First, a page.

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Banner: Canadian Genealogy CentreBanner: Canadian Genealogy Centre
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Let's Go to Work!

Many databases and other information sources are available on the Internet. However, it is best for genealogists to go first to libraries and genealogical societies.

You can find manuals and guides in your Local Library or genealogical society that will provide you with information about research methods, as well as published indexes for some records. You will also find local histories and reference genealogical tools. There are also many biographical works on historical personages to which you can refer. Whatever you consult, you should always remember that the information could be outdated or may contain errors.

The collection of Library and Archives Canada is very rich in genealogical reference tools including:

  • handbooks on how to do genealogical research;
  • directories of genealogical societies;
  • bibliographies of family and local histories;
  • biographical dictionaries; and
  • historical atlases.

For more information on reference sources for researching Canadian ancestors, please consult our bibliography, Reference Sources for Canadian Genealogy.

The collection also includes:

  • family and local histories;
  • genealogical dictionaries;
  • transcriptions and indexes of parish registers;
  • cemetery records;
  • newspapers;
  • directories;
  • journals of genealogical and historical societies; and
  • government publications and much more.

It also includes a selection of material of interest to genealogists researching ancestors in other countries.

Genealogical material can be consulted at Library and Archives Canada. If you are unable to visit in person, many publications can be borrowed on inter-institutional loan (both within and outside of Canada).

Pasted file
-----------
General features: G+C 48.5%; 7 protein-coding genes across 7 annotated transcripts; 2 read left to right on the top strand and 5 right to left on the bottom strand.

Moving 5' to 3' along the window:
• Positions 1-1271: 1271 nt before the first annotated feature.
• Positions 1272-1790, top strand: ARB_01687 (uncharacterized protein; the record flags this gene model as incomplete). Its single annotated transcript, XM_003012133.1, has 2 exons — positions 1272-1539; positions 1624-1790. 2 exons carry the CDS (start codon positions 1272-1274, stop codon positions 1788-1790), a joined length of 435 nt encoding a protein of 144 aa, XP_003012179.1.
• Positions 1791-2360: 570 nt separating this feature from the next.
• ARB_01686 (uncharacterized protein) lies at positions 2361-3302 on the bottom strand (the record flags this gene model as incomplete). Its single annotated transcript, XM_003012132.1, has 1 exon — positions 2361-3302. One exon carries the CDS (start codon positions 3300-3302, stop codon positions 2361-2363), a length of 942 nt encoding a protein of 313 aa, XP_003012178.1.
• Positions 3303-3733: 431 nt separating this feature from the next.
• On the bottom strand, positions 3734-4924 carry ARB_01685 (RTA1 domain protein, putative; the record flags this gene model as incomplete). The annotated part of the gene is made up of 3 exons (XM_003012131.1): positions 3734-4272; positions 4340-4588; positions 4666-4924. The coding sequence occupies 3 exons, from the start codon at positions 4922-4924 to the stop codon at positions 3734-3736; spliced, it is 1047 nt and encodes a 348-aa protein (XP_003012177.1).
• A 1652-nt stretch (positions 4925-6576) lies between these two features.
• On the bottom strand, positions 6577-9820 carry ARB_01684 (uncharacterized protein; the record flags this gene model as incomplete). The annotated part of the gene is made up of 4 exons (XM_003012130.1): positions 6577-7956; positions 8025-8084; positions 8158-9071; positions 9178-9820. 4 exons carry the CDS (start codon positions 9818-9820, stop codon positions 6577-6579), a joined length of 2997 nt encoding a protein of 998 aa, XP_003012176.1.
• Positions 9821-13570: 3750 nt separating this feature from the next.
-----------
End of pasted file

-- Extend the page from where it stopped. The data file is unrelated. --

You can search for published sources in our catalogue, AMICUS, using authors, titles or subject terms such as:

  • New Brunswick census 1851;
  • Ontario genealogy bibliography;
  • Germany genealogy handbooks;
  • registers of births United States bibliography; and
  • Wales history bibliography.

Many provincial and local genealogical societies publish a monthly periodical or magazine. Some genealogical societies also have progress reports on the research being done by their members. Most include a wealth of information on genealogical records and research, families of the area, new publications, upcoming conferences and meetings, queries from members, etc. The newsletters, journals and other publications of these societies often provide up-to-date information about research methods and the documents available in their region.

Library and Archives Canada is fortunate to have copies of many of these periodicals in its collection. They can be consulted on the premises or borrowed on inter-institutional loan. If you have a specific article that you need, you will generally receive a photocopy of the article instead of a loan of the entire issue.

Search for the periodicals of a particular society in our catalogue, AMICUS, by using the title of the periodical, or the name of the society, for example:

  • Timberline; or
  • Upper Ottawa Valley Genealogical Group.

The Periodical Source Index (PERSI) (Fort Wayne, Indiana: Allen County Public Library Foundation, 1987- ) is an excellent index which can help you to find articles on many topics in numerous genealogical periodicals, including over 100 Canadian titles. Library and Archives Canada holds copies of PERSI in both book and CD-ROM formats in its Reference Collection.

Once you have completed your research in published sources, you will want to go further by consulting archival records or other types of sources. The major records you will consult consists of birth, marriage and death records, census and land records. These records can be found in Library and Archives Canada and in provincial and private archives. Consult our section Sources by Topic for more information.

Most archives in Canada provide guides to help you in using their collections. These guides are especially helpful in familiarizing you with the sources available in each repository. The Canadian Council of Archives [www.cdncouncilarchives.ca/] provides information about archives in Canada.


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